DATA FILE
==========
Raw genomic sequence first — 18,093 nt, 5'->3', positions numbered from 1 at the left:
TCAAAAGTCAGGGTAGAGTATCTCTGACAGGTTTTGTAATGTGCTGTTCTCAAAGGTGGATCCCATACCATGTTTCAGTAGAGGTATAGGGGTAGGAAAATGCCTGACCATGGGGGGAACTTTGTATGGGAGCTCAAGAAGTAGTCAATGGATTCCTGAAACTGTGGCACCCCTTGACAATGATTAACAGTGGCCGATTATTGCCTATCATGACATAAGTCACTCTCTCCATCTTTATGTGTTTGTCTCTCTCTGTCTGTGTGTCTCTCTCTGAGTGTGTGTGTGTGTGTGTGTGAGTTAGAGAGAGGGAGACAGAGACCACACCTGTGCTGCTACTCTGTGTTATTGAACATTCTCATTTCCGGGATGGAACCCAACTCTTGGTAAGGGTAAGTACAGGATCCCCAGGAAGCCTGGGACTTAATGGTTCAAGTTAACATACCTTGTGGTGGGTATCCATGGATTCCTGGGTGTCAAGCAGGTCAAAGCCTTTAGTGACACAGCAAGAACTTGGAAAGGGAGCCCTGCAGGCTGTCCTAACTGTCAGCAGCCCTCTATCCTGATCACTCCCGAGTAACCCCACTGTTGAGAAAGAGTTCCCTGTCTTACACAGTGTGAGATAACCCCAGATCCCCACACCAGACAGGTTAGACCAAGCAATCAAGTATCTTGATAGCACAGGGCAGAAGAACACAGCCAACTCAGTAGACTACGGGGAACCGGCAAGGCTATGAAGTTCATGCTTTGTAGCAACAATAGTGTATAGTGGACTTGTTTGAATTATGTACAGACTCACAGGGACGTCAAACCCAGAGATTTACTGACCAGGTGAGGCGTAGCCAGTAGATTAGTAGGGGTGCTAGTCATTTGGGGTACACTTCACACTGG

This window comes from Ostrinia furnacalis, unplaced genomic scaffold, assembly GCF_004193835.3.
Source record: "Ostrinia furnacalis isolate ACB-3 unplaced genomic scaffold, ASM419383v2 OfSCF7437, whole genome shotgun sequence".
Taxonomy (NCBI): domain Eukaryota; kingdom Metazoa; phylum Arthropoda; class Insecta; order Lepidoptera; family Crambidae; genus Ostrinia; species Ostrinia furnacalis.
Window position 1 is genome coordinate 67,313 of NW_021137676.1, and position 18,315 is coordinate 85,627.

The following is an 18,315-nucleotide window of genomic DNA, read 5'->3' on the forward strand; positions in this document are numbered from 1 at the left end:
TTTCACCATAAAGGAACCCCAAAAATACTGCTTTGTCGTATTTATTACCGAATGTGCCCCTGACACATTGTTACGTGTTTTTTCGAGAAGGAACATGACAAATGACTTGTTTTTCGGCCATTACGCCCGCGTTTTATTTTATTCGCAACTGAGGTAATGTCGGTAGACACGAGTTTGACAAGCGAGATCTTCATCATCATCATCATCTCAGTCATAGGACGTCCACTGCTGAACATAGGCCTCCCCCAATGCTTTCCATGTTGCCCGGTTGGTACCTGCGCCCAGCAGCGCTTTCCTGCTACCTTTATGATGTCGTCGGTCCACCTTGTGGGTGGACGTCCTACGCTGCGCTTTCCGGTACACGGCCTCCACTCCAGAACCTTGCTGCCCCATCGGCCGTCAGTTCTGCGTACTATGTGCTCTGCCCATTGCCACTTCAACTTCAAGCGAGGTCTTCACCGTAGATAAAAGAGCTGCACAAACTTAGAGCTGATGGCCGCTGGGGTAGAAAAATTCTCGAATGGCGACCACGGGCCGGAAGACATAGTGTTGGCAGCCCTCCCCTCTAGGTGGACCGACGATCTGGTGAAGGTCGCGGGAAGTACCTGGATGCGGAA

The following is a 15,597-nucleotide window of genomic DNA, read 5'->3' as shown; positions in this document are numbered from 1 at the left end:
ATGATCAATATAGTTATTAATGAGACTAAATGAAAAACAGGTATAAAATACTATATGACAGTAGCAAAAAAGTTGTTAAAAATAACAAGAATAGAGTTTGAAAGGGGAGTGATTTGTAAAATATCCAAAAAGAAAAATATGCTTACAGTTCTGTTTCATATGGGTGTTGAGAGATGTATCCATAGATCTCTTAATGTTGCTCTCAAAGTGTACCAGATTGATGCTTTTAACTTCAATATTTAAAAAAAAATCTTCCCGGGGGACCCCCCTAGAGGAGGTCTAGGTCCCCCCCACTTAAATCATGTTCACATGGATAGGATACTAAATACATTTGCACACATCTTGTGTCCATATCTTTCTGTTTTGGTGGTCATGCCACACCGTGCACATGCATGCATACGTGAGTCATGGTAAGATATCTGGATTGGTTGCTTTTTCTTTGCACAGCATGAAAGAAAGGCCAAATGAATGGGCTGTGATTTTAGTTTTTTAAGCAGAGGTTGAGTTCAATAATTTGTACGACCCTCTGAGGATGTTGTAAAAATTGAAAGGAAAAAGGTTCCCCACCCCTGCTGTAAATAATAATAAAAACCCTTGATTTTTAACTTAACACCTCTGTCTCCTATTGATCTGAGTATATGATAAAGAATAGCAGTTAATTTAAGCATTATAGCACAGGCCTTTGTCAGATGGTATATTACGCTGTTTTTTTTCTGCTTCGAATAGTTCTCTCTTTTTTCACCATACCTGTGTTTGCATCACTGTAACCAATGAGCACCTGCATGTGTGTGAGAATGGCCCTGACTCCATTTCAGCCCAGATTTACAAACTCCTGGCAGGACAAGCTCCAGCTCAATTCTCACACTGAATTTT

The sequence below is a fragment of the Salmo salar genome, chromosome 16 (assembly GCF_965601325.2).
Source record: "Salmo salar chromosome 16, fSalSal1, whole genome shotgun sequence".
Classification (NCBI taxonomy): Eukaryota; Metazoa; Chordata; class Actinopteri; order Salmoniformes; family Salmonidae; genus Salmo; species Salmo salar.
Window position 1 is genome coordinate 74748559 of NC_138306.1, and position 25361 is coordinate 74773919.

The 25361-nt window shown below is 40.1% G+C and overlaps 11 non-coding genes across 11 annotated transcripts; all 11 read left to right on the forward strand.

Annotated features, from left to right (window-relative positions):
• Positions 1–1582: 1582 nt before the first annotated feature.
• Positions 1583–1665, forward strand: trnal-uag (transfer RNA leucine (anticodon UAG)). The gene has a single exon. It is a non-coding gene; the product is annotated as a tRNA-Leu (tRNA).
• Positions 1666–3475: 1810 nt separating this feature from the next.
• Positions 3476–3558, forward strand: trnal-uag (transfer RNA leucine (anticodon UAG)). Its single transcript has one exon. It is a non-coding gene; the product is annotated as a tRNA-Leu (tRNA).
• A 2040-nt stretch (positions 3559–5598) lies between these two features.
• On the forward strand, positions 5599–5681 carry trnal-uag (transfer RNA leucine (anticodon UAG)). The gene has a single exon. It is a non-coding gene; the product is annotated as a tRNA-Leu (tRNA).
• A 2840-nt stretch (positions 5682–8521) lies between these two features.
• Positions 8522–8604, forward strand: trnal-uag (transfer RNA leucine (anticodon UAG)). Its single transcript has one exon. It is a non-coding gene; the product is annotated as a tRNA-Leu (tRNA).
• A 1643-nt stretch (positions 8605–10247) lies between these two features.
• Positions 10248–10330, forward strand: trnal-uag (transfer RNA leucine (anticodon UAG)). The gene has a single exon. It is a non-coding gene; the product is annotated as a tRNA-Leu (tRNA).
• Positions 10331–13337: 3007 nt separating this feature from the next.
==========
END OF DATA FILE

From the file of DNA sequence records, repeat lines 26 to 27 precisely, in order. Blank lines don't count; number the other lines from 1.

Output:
• Positions 10248–10330, forward strand: trnal-uag (transfer RNA leucine (anticodon UAG)). The gene has a single exon. It is a non-coding gene; the product is annotated as a tRNA-Leu (tRNA).
• Positions 10331–13337: 3007 nt separating this feature from the next.